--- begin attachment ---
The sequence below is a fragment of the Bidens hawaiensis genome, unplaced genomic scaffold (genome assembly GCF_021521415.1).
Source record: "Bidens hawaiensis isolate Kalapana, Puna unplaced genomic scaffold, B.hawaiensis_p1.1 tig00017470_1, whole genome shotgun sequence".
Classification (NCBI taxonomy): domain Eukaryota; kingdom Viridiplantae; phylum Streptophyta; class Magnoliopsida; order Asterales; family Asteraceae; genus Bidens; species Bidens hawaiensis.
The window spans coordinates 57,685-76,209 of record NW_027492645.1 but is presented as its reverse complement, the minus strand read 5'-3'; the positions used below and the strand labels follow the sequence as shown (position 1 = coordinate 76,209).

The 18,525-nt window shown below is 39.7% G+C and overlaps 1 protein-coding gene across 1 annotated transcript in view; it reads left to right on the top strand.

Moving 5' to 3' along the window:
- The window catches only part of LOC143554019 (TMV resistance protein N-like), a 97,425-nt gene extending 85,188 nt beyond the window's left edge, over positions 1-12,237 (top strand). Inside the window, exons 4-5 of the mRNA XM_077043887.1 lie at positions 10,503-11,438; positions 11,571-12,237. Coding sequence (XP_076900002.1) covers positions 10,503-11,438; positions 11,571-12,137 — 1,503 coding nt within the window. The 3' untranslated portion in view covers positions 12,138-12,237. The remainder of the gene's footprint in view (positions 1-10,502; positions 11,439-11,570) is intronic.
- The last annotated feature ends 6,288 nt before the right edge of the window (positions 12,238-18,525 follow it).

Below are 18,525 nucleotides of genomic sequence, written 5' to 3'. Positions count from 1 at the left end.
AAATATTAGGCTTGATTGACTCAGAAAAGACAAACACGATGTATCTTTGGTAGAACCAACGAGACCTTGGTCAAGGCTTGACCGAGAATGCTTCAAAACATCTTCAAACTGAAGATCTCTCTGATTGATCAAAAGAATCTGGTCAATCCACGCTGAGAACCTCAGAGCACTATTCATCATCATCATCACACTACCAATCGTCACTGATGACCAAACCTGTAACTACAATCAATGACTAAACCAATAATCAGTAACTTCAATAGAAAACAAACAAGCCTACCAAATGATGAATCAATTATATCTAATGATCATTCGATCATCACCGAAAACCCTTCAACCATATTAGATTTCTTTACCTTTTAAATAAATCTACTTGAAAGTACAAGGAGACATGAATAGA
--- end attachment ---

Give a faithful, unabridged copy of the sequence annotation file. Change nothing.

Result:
The sequence below is a fragment of the Bidens hawaiensis genome, unplaced genomic scaffold (genome assembly GCF_021521415.1).
Source record: "Bidens hawaiensis isolate Kalapana, Puna unplaced genomic scaffold, B.hawaiensis_p1.1 tig00017470_1, whole genome shotgun sequence".
Classification (NCBI taxonomy): domain Eukaryota; kingdom Viridiplantae; phylum Streptophyta; class Magnoliopsida; order Asterales; family Asteraceae; genus Bidens; species Bidens hawaiensis.
The window spans coordinates 57,685-76,209 of record NW_027492645.1 but is presented as its reverse complement, the minus strand read 5'-3'; the positions used below and the strand labels follow the sequence as shown (position 1 = coordinate 76,209).

The 18,525-nt window shown below is 39.7% G+C and overlaps 1 protein-coding gene across 1 annotated transcript in view; it reads left to right on the top strand.

Moving 5' to 3' along the window:
- The window catches only part of LOC143554019 (TMV resistance protein N-like), a 97,425-nt gene extending 85,188 nt beyond the window's left edge, over positions 1-12,237 (top strand). Inside the window, exons 4-5 of the mRNA XM_077043887.1 lie at positions 10,503-11,438; positions 11,571-12,237. Coding sequence (XP_076900002.1) covers positions 10,503-11,438; positions 11,571-12,137 — 1,503 coding nt within the window. The 3' untranslated portion in view covers positions 12,138-12,237. The remainder of the gene's footprint in view (positions 1-10,502; positions 11,439-11,570) is intronic.
- The last annotated feature ends 6,288 nt before the right edge of the window (positions 12,238-18,525 follow it).

Below are 18,525 nucleotides of genomic sequence, written 5' to 3'. Positions count from 1 at the left end.
AAATATTAGGCTTGATTGACTCAGAAAAGACAAACACGATGTATCTTTGGTAGAACCAACGAGACCTTGGTCAAGGCTTGACCGAGAATGCTTCAAAACATCTTCAAACTGAAGATCTCTCTGATTGATCAAAAGAATCTGGTCAATCCACGCTGAGAACCTCAGAGCACTATTCATCATCATCATCACACTACCAATCGTCACTGATGACCAAACCTGTAACTACAATCAATGACTAAACCAATAATCAGTAACTTCAATAGAAAACAAACAAGCCTACCAAATGATGAATCAATTATATCTAATGATCATTCGATCATCACCGAAAACCCTTCAACCATATTAGATTTCTTTACCTTTTAAATAAATCTACTTGAAAGTACAAGGAGACATGAATAGA